HR & Management
Ten leadership qualities bosses should look to copy from the Queen
5 min read
21 April 2016
With Queen Elizabeth’s 90th birthday being in full swing, Nottingham businesswoman Louise Third suggests that our businesses would flourish if we adopt just a few of her Majesty’s leadership qualities.
The Queen is a quite remarkable leader, so I decided to try to find out why. My shelves are packed with business and management books that get nowhere near capturing this 90-year-old’s secret. In one person we see an invaluable combination of enquiring mind, focus, hard work and interest in others. So here are just ten leadership characteristics I for one will try to apply in my business and voluntary working life.
(1) A clear purpose
In her 21st birthday radio address, and in her Coronation speech, the Queen set out her goal: “I declare before you all that my whole life, whether it be long or short, shall be devoted to your service and the service of our great imperial family to which we all belong.” How clear are our goals, and do others understand them too?
(2) Leading by example
The Queen exemplifies what is best described as servant-leadership. This means she sees her own work as service, and in turn views others work, paid or unpaid, in the same way. Are we willing to adopt the same attitude?
(3) Working hard
Even at 90, this busy lady puts in over 40 hours a week, and not for personal gain. This job is for life. What really motivates us to work hard?
(4) Asking questions
Whether meeting ministers or coal miners, the Queen is renowned for her enquiring, probing mind. What better way to find out about a situation than to ask a question – and then listen to the answer?
Read more about the impact of the Royal Family:
- How royal baby Prince George powered a multi-million pound UK business
- Royal business: Meet the world’s entrepreneurs with blue blood
- Obtaining a Royal Warrant: Everything you need to know
(5) Respecting others
Because the Queen asks questions, she demonstrates her interest and understanding of others. In turn, she is respected. What might our workplaces look like if we showed such respect?
(6) Don’t interfere
Unlike many a crazed despot, our monarch leaves her 1,200 staff and elected government ministers to do their jobs to the best of their abilities. We too need to resist the temptation to step in where we are not needed.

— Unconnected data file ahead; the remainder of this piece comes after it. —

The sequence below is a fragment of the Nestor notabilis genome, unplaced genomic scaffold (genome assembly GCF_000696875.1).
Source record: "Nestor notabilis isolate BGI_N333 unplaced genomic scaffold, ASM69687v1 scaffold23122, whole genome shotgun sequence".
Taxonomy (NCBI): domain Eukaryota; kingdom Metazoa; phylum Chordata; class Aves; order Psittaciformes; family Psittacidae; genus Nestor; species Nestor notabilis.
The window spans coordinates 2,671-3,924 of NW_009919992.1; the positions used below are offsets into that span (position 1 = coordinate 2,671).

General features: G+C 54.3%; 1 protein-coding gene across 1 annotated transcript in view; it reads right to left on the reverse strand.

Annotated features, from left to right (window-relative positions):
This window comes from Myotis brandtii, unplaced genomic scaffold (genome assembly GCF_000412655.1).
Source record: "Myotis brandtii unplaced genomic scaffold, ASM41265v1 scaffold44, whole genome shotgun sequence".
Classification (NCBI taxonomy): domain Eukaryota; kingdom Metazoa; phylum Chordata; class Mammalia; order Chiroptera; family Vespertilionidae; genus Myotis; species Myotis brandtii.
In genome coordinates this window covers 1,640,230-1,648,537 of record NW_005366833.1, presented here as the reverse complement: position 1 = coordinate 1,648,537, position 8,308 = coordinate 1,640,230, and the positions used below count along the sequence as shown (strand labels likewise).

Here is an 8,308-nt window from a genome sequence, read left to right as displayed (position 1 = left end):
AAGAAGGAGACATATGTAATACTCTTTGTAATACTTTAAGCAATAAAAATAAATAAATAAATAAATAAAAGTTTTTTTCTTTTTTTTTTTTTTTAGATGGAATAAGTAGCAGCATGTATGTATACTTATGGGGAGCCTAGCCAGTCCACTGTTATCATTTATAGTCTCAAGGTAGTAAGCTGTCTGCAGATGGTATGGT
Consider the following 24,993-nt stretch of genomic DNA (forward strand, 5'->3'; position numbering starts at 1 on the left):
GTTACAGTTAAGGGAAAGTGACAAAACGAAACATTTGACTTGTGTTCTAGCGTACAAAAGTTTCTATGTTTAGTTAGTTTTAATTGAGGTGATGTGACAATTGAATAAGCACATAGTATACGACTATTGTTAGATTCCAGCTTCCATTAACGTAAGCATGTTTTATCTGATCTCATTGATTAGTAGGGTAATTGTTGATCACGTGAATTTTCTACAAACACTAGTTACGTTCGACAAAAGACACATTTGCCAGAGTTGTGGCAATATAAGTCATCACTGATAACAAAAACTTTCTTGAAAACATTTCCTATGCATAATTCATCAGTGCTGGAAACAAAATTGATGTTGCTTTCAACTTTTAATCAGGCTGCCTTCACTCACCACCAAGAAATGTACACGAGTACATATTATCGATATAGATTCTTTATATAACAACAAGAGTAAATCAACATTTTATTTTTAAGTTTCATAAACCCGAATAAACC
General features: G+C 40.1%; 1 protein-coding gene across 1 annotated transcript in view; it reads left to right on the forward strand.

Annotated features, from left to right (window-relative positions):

(7) Be discrete
“Discretion may be outmoded, but it is her Majesty’s greatest commodity“, wrote Celia Walden in the Daily Telegraph. “It’s about being circumspect, muted, graceful and subtle in every arena of her life.” Can we be a bit more discrete, especially in our use of social media?
As political commentator Andrew Marr points out: There are no reliable records of the Queen losing her temper, using bad language or refusing to carry out a duty expected of her. I wonder how many of us are influenced by a media-hyped macho style of management – the antithesis of self-discipline?
(9) Showing consistency of character
While the Queen works hard, this doesn’t define her. She takes time to rest, to enjoy sports and to be with her family. This carefully-protected balance to her life means she can be productive and efficient when on duty. Can we say the same of our lives?
(10) Applying wisdom
There can’t be much the Queen hasn’t observed in her 90 years. Successive prime ministers have commented on her insight and reflective manner, and she uses her speeches to advocate understanding, bridge-building and peace. Do we have the necessary benchmarks in our businesses to measure a wise decision against the alternative?
So that’s ten lessons in leadership from one remarkable lady. But if I might indulge with one final lesson; the Queen appears to enjoy herself. “If you enjoy what you do, you will never work another day” – so the saying goes. Maybe that’s HM’s secret?
Queen Elizabeth became the UK’s longest-reigning monarch. So, with the amount of appeal the previous royal celebrations have had on the country and the world, Real Business has looked at the British ruler as a brand.
Louise Third is director at Integra Communications.